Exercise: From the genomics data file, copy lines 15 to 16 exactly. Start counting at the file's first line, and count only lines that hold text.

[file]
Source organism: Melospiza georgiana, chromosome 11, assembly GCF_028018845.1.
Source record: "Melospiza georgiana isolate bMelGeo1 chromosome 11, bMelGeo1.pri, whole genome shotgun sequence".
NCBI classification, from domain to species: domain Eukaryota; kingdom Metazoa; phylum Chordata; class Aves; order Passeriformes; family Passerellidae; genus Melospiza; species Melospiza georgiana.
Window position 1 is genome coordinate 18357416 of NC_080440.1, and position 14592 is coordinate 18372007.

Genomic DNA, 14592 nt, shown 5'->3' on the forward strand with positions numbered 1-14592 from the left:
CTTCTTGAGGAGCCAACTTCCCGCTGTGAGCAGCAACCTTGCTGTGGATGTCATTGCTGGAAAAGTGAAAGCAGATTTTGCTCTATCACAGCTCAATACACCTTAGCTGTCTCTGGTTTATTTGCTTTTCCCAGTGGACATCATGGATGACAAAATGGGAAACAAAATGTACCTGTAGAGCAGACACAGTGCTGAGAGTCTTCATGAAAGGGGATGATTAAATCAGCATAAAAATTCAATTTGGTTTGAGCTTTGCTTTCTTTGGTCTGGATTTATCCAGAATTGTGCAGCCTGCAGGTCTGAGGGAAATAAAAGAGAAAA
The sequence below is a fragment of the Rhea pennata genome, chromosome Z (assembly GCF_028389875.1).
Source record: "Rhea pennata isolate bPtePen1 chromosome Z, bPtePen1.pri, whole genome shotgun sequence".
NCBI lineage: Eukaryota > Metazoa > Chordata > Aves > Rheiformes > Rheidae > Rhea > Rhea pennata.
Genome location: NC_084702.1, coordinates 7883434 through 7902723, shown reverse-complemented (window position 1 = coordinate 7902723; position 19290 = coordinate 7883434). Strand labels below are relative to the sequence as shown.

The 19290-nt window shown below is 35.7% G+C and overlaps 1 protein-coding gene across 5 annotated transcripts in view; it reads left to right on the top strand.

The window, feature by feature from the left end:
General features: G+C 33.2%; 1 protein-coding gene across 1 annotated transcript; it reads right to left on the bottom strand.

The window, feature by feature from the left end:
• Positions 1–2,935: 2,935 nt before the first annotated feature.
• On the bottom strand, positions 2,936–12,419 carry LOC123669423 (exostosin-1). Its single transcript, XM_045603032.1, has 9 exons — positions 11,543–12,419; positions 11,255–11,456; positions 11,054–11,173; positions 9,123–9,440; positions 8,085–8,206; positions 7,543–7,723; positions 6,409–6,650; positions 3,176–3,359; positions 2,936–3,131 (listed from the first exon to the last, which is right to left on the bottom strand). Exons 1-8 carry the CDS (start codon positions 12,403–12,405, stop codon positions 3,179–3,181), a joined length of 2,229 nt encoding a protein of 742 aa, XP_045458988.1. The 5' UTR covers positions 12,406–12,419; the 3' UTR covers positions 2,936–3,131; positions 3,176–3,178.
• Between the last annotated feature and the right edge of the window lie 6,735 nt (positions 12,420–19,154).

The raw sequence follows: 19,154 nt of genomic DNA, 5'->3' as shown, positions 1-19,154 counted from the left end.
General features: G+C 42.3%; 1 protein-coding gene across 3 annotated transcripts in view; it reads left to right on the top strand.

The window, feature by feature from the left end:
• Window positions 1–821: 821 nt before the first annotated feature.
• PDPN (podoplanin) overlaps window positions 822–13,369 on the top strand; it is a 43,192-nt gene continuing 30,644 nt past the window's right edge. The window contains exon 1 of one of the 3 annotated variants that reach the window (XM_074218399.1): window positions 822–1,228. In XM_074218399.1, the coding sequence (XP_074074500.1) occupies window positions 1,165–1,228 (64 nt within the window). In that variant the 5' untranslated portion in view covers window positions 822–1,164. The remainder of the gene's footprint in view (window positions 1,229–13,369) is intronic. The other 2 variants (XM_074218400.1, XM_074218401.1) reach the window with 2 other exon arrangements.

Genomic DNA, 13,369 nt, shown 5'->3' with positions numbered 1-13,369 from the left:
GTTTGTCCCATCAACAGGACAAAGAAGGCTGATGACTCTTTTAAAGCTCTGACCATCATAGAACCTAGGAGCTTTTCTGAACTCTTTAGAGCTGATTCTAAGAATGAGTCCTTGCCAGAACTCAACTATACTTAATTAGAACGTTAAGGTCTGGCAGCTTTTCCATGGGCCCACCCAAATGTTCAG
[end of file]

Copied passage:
• Positions 1–2,935: 2,935 nt before the first annotated feature.
• On the bottom strand, positions 2,936–12,419 carry LOC123669423 (exostosin-1). Its single transcript, XM_045603032.1, has 9 exons — positions 11,543–12,419; positions 11,255–11,456; positions 11,054–11,173; positions 9,123–9,440; positions 8,085–8,206; positions 7,543–7,723; positions 6,409–6,650; positions 3,176–3,359; positions 2,936–3,131 (listed from the first exon to the last, which is right to left on the bottom strand). Exons 1-8 carry the CDS (start codon positions 12,403–12,405, stop codon positions 3,179–3,181), a joined length of 2,229 nt encoding a protein of 742 aa, XP_045458988.1. The 5' UTR covers positions 12,406–12,419; the 3' UTR covers positions 2,936–3,131; positions 3,176–3,178.